- The Washington Times - Friday, December 30, 2005

SEVILLE, Spain — Government employees, who make up 25 percent of the work force in Spain, are waking up to a sleepless reality for 2006 — a ban on the traditional afternoon siesta.

Jordi Sevilla, minister for public administration, said the plan will improve family relationships and end the “chaotic hours” worked by state employees.

The new work schedule applies only to Spain’s 2.4 million public administrators, but Mr. Sevilla said the idea is for those workers to set “an example for other sectors and institutions.”

The lunch break will be slashed to one hour, from noon until 1 p.m., “like the rest of Europe.”

“This will allow our employees to do the same amount of work in less time,” Mr. Sevilla said.

At present bureaucrats work 371/2 hours a week, leaving work early — at 3 p.m. — three days a week, but returning after their siestas on two days.

The minister’s radical approach is backed by business lobby groups like the Circulo de Empresarios.

Its president, Claudio Boada, said long lunches were costing the economy dearly — as much as 8 percent of gross domestic product.

The 371/2-hour week is considered long by Western European standards for public employees.

Yet Spanish bureaucrats appear to be among the least productive, perhaps because they suffer from post-siesta lethargy after returning to work.

Trade unions — and many ordinary Spaniards — were aghast at the new rules.

“There will be a revolution,” said Rosana De Aza, who puts on nightly flamenco shows popular with tourists in Seville.

Another Seville resident, Hassan Amselem, whose family came to Spain from North Africa a generation ago, wondered if the news was the Spanish equivalent of an April Fools’ Day joke.

Spanish newspapers here often publish spoof stories in the days preceding the new year.

But many employees laud the proposal from the Socialist government, which came to power unexpectedly after the May 2004 terrorist train bombings.

“We waste resources and time — not only with this siesta, but with ludicrous little ‘breakfast’ and ‘tea’ breaks,” said Pedro Vera, a librarian at a state-owned university.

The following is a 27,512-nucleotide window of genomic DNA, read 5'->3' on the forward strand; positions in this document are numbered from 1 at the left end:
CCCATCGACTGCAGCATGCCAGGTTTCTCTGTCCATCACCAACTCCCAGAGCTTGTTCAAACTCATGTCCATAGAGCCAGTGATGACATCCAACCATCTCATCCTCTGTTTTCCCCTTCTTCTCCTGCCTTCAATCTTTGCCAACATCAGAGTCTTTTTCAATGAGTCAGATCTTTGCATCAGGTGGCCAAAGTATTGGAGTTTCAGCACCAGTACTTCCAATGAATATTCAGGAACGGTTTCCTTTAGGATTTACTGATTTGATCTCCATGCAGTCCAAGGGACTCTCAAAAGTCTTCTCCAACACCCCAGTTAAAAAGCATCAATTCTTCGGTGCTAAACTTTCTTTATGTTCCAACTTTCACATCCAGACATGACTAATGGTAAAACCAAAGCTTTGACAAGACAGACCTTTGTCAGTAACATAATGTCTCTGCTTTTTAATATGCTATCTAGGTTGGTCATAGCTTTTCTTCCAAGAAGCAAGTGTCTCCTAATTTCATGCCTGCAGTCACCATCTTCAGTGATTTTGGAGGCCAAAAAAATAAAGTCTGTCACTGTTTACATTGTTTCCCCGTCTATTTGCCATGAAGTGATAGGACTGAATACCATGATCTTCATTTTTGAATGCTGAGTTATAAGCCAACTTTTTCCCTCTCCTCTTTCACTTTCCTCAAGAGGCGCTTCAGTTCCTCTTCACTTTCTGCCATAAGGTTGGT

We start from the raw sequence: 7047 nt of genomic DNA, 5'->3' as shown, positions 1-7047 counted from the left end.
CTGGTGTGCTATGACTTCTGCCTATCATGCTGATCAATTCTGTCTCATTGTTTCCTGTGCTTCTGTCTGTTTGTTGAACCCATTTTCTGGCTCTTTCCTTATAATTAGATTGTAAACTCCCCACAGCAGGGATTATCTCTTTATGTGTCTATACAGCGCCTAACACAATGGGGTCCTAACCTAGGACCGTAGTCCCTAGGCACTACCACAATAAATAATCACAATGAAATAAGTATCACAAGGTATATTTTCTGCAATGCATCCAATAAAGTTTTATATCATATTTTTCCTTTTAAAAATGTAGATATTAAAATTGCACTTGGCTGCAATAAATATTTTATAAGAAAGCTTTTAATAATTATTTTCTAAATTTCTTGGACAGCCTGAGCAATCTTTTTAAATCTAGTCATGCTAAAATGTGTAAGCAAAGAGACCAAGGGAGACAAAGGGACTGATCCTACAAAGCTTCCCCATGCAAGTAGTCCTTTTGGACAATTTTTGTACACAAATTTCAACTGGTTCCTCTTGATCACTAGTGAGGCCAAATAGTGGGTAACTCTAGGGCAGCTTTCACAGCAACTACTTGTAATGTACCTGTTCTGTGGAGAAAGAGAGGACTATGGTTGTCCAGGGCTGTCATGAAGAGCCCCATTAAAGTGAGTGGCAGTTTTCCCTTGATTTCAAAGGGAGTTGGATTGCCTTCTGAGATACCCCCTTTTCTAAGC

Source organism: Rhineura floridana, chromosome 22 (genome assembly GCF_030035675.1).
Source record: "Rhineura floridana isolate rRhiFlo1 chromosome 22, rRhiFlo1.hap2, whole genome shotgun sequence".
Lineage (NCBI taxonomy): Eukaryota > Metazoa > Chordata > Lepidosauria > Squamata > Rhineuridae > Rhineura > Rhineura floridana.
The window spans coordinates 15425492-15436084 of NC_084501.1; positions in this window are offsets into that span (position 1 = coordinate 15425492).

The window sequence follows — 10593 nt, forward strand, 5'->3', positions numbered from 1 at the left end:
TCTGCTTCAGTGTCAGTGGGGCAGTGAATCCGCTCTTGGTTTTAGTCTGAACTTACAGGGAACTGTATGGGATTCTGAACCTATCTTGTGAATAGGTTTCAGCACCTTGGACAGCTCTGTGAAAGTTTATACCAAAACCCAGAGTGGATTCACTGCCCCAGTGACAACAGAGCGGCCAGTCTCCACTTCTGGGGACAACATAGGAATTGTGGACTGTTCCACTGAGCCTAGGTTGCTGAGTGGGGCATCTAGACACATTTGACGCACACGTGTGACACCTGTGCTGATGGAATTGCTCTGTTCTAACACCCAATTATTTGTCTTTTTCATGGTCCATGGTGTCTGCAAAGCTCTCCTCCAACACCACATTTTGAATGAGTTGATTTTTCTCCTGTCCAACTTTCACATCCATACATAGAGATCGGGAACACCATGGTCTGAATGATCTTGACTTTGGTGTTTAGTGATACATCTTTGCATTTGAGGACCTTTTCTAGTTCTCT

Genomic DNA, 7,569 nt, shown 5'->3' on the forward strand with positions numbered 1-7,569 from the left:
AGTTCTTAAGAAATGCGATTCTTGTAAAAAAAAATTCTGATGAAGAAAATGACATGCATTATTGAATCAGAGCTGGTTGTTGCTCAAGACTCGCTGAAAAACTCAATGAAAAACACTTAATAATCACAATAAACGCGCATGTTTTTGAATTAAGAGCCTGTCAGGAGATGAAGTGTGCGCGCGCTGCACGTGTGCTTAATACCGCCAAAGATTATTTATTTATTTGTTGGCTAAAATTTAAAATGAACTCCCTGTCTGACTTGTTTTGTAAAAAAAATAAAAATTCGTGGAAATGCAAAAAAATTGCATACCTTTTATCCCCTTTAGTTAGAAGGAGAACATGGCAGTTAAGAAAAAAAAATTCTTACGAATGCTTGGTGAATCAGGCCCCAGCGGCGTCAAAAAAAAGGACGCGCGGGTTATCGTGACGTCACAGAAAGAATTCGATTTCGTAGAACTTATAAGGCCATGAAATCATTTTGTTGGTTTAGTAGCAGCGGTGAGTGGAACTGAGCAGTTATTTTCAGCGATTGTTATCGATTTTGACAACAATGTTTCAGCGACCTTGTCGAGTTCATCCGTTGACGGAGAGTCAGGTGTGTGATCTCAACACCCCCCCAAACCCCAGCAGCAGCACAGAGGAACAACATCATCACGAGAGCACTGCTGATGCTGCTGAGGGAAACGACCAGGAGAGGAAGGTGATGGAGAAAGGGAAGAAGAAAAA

The idea is to “reconcile your personal and professional life,” said the ministry, which is determined to clamp down on a siesta culture that sees lunch breaks sometimes extend for up to three hours from around 2 p.m.

Coming home late from the office pushes back the end of the Spanish day as a whole, as people eat quite late — from around 10 p.m. on — and go to bed later than other Europeans.

A white paper on the issue drawn up for the government by a series of private foundations said that “56 percent of Spaniards go to bed around midnight” and that “the majority get up between 6 and 6:30.”

The paper concludes that Spaniards “sleep on average 40 minutes less” than other Europeans, reducing productivity while increasing the risk of health problems and workplace accidents.

Women in particular suffer from the lifestyle as they are called on to do two shifts comprising “their work and then their family responsibilities.”

Children also suffer with their parents absent from home for large chunks of the day.

The plan “has been well-received by employees, especially those who will be able to leave earlier,” a ministry spokesman told Agence France-Presse. “But there is a certain skepticism, and everyone is waiting to see how it will be applied.”

In September, the Que newspaper criticized the fact that the Spanish working day begins earlier than elsewhere in Europe at around 8 a.m. and lasts until 8 p.m. in some cases, with economic activity grinding almost to a halt during the long lunch break.

“We want a life after work,” demanded Que, adding that “leaving at 5 p.m. is more profitable.”

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